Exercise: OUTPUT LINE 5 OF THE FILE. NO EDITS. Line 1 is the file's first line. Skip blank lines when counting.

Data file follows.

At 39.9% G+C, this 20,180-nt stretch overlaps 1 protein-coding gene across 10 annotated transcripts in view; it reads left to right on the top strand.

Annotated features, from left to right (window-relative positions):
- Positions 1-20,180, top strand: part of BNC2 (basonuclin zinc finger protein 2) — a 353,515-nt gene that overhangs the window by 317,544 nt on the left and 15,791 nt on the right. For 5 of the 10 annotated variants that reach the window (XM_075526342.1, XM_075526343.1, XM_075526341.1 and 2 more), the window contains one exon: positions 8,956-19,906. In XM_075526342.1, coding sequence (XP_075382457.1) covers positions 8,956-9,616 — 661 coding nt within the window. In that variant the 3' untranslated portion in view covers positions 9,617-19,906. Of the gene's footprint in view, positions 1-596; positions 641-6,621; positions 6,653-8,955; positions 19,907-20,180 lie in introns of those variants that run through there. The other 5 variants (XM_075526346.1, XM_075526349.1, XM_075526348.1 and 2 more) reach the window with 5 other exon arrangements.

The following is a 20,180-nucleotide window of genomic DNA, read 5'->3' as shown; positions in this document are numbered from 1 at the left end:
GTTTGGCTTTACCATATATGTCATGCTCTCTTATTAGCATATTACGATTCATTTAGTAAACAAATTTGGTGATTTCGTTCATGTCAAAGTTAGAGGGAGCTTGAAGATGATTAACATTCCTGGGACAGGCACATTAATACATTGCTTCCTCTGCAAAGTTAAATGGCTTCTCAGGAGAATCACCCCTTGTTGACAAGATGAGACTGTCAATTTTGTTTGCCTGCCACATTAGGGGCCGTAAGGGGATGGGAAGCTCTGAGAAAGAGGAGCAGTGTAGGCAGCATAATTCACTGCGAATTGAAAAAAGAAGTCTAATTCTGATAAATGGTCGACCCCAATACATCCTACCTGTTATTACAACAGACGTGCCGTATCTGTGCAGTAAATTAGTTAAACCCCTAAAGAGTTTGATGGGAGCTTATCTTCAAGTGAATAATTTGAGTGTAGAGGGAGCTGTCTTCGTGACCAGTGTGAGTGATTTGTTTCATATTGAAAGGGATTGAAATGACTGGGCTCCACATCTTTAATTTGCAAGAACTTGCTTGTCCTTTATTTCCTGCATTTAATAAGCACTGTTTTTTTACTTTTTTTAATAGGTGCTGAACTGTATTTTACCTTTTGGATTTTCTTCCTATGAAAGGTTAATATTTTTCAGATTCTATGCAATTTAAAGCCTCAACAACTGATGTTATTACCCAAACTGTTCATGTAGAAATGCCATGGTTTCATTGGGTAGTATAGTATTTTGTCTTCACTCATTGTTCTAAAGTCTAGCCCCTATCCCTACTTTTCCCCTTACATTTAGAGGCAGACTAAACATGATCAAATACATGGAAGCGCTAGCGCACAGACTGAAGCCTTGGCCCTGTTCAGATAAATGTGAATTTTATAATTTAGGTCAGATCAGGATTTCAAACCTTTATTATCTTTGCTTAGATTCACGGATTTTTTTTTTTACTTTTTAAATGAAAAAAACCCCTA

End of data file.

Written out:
GTTTGGCTTTACCATATATGTCATGCTCTCTTATTAGCATATTACGATTCATTTAGTAAACAAATTTGGTGATTTCGTTCATGTCAAAGTTAGAGGGAGCTTGAAGATGATTAACATTCCTGGGACAGGCACATTAATACATTGCTTCCTCTGCAAAGTTAAATGGCTTCTCAGGAGAATCACCCCTTGTTGACAAGATGAGACTGTCAATTTTGTTTGCCTGCCACATTAGGGGCCGTAAGGGGATGGGAAGCTCTGAGAAAGAGGAGCAGTGTAGGCAGCATAATTCACTGCGAATTGAAAAAAGAAGTCTAATTCTGATAAATGGTCGACCCCAATACATCCTACCTGTTATTACAACAGACGTGCCGTATCTGTGCAGTAAATTAGTTAAACCCCTAAAGAGTTTGATGGGAGCTTATCTTCAAGTGAATAATTTGAGTGTAGAGGGAGCTGTCTTCGTGACCAGTGTGAGTGATTTGTTTCATATTGAAAGGGATTGAAATGACTGGGCTCCACATCTTTAATTTGCAAGAACTTGCTTGTCCTTTATTTCCTGCATTTAATAAGCACTGTTTTTTTACTTTTTTTAATAGGTGCTGAACTGTATTTTACCTTTTGGATTTTCTTCCTATGAAAGGTTAATATTTTTCAGATTCTATGCAATTTAAAGCCTCAACAACTGATGTTATTACCCAAACTGTTCATGTAGAAATGCCATGGTTTCATTGGGTAGTATAGTATTTTGTCTTCACTCATTGTTCTAAAGTCTAGCCCCTATCCCTACTTTTCCCCTTACATTTAGAGGCAGACTAAACATGATCAAATACATGGAAGCGCTAGCGCACAGACTGAAGCCTTGGCCCTGTTCAGATAAATGTGAATTTTATAATTTAGGTCAGATCAGGATTTCAAACCTTTATTATCTTTGCTTAGATTCACGGATTTTTTTTTTTACTTTTTAAATGAAAAAAACCCCTA